Imre Kertész: The Pathseeker
Echoes of Kafka and Beckett linger throughout this elliptical tale, in which characters (except one) go unnamed and even mention of place is oblique. A man identified only as the commissioner journeys to an unspecified country for a conference and to enjoy holidays at the seaside with his wife. These however turn out to be mere pretexts. Actually he is revisiting the scene of an unspecified atrocity. The first chapter narrates his conversation with a local resident, “a man with a complicated family name, Herman by Christian name” (13), who congenially offers to drive the commissioner and his somewhat reluctant wife to the nearby village where the crimes were committed. The tense narrative of the first chapter, in which Herman’s discomfort at the commissioner’s almost accusatory questions gives the prose an element of suspense, gives way to the more meandering narrative of the rest of the book, in which the commissioner’s quest to face the sites and objects of his persecution is continuously frustrated, both by the banal inconvenience of late buses and by the impossibility of conjuring and confronting the past.
The commissioner is in fact not in search of a path, but rather of traces of the past (more literally the Hungarian title means ‘trace seeker’). His first shock comes at his realization that the site of his sufferings has been converted into a museum, complete with tourists “diligently carrying off the significance of things, crumb by crumb, wearing away a bit of the unspoken importance” (59). He meets not only tourists, however. He also comes across paradoxically “unknown acquaintances who were just as much haunted by a compulsion to revisit,” including a veiled woman who slowly repeats to him the inventory of those she lost: “my father, my younger brother, my fiancé” (79). The commissioner informs her that he has come “to try to redress that injustice” (80). When she asks how, he suddenly finds the words he had sought, “as if he could see them written down: ‘So that I should bear witness to everything I have seen’” (80).
Translator Tim Wilkinson made the bold decision, in translating the title of the work, not to resort to the obvious. Rather than simply translate Nyomkereső, an allusion to the Hungarian translation of James Fenimore Cooper’s The Pathfinder, back into English, he preserves an element of the unfamiliar in his title. This tendency marks many of the passages of the English translation, in which Wilkinson has opted to preserve the winding and often frustratingly serpentine nature of many of the sentences of the original instead of rewriting them in sleek, familiar English. Indeed he has been criticized for doing so by Joshua Cohen of the Jewish daily Forward. Such criticism may overlook the fact that Kertész’s prose, often extolled by readers familiar only with translations, is frequently far from elegant, at least not in the traditional sense of graceful clauses coupled with appropriate conjunctions. On the contrary, Kertész’s writing derives much of its poignancy from its distancing, understatement, and failure to enact well-rehearsed styles of narratives of memory. The first chapter of The Pathseeker is exceptional for its concision, but the rest of the novel, with its circuitous, often ponderous sentences, is more typical of Kertész’s style. It might be tempting for a translator to tidy up this style, but to do so would be to deprive the novel of the alienating effects that are part of the original and the translation. Wilkinson is to be applauded for having resisted the ever-present temptation for the translator to domesticate the original and reduce the foreign to the familiar.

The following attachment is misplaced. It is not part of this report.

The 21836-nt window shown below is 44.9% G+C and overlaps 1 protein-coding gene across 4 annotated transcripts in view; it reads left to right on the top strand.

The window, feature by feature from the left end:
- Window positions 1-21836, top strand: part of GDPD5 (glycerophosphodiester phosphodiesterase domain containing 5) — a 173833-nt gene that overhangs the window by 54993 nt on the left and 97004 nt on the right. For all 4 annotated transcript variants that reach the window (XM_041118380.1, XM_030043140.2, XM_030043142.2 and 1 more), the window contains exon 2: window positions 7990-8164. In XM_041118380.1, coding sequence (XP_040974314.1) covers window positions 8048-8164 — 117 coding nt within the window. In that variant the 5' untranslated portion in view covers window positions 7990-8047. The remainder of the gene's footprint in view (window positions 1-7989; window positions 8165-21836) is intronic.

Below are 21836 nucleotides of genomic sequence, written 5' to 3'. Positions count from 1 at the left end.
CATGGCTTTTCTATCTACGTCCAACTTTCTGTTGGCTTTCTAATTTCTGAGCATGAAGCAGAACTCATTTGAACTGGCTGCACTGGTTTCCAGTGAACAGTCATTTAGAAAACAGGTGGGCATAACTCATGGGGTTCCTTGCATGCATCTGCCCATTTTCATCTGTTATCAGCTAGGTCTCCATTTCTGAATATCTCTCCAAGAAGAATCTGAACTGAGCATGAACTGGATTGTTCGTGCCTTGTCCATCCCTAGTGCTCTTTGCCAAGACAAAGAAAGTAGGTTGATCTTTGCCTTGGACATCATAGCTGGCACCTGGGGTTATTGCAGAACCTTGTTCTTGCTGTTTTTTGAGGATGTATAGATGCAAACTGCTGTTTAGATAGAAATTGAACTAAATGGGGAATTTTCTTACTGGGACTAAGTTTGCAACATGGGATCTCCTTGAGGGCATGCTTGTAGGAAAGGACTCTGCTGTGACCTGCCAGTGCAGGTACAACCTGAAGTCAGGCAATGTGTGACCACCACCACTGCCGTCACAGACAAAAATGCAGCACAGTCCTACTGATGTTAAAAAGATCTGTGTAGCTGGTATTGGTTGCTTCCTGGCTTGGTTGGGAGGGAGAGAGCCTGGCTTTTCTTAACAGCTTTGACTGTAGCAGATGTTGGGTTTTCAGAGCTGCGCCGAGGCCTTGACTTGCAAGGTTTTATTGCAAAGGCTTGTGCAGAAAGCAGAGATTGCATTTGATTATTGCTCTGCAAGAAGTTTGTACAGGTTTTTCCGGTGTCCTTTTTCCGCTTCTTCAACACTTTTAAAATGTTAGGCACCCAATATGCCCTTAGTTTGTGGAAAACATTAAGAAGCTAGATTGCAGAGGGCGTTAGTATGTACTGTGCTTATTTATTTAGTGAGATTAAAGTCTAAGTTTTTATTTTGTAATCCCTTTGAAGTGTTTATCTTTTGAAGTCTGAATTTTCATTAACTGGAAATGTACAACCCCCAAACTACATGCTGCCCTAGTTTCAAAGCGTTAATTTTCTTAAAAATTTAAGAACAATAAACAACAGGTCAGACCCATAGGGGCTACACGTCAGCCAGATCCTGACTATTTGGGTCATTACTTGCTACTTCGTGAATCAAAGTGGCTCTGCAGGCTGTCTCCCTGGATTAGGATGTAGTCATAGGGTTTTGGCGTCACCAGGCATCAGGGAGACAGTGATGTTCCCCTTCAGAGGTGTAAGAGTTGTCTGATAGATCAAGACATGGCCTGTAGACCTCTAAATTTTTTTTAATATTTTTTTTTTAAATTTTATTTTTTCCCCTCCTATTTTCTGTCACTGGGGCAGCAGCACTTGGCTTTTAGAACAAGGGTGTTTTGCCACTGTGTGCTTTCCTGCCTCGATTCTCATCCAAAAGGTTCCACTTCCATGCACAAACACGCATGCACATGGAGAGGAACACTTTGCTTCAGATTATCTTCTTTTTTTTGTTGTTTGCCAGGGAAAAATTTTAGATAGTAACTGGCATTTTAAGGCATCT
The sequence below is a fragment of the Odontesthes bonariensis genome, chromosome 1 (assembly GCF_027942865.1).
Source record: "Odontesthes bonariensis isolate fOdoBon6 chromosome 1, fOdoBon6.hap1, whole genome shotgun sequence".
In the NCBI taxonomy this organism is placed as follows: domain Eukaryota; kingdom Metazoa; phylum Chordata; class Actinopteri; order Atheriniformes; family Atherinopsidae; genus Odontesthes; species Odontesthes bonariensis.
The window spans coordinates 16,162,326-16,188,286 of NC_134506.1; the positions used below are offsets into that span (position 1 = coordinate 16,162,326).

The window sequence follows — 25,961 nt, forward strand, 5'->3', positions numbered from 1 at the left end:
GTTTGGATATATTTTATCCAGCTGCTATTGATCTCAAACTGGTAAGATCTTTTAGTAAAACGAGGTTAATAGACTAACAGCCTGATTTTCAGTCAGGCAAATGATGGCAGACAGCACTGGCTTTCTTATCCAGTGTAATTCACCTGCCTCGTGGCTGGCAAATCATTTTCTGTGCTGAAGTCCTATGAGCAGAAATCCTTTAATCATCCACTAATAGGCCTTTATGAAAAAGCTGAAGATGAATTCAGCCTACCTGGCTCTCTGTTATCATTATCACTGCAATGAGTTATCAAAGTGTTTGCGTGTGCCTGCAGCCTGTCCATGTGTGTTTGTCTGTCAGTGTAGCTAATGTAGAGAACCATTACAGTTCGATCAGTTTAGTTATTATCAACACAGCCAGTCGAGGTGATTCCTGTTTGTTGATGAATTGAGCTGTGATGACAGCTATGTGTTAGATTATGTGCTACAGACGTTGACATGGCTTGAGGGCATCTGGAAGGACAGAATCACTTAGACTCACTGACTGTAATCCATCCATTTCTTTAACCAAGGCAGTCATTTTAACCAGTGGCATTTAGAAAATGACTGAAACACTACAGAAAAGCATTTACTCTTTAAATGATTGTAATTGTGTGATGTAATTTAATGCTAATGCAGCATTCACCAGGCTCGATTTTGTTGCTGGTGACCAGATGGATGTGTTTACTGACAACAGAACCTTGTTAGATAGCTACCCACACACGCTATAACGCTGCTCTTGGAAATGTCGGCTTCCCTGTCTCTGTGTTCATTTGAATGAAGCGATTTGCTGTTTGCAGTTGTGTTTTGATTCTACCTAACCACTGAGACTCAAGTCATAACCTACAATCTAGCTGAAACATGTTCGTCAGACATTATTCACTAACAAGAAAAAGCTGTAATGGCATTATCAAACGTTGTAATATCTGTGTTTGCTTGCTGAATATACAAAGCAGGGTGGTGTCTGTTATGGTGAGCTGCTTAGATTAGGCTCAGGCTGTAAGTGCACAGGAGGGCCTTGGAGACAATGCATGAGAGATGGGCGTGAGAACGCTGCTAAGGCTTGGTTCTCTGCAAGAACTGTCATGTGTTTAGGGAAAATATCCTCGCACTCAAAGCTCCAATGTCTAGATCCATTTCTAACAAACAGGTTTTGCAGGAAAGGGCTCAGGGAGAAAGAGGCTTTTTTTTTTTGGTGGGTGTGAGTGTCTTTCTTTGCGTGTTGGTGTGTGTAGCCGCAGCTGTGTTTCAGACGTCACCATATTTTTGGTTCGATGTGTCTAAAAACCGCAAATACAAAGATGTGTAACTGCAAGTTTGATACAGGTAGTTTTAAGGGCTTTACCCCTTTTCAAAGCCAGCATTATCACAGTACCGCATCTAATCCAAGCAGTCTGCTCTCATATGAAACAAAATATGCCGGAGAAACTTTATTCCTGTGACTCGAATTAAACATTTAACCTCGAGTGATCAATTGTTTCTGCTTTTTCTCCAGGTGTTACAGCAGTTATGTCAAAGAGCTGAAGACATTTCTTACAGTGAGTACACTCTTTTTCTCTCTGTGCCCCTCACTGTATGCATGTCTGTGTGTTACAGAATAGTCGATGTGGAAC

Kertész himself did return to Buchenwald. In a 2002 interview with the Hungarian periodical Magyar Narancs ('Hungarian Orange'), he remarked that upon his return he experienced no feeling of victory or release. “By the time one might truly feel the miracle of survival,” he commented, “neither he himself, nor the place in which he suffered, nothing is the same.” It is significant that the majority of Kertész’s works deal not with his experiences in the concentration camps, but rather with life after the Holocaust. His works constitute a reminder that the traumas of the past are necessarily the traumas of the survivors. “The story of my life,” Kertész writes in Valaki más: A változás krónikája (Someone Else: Chronicle of a Change), “consists of my deaths. Were I to want to relate my life, I would have to recount my deaths” (367). The Pathseeker can be read as part of the chronicle of these deaths.
Imre Kertész: The Pathseeker
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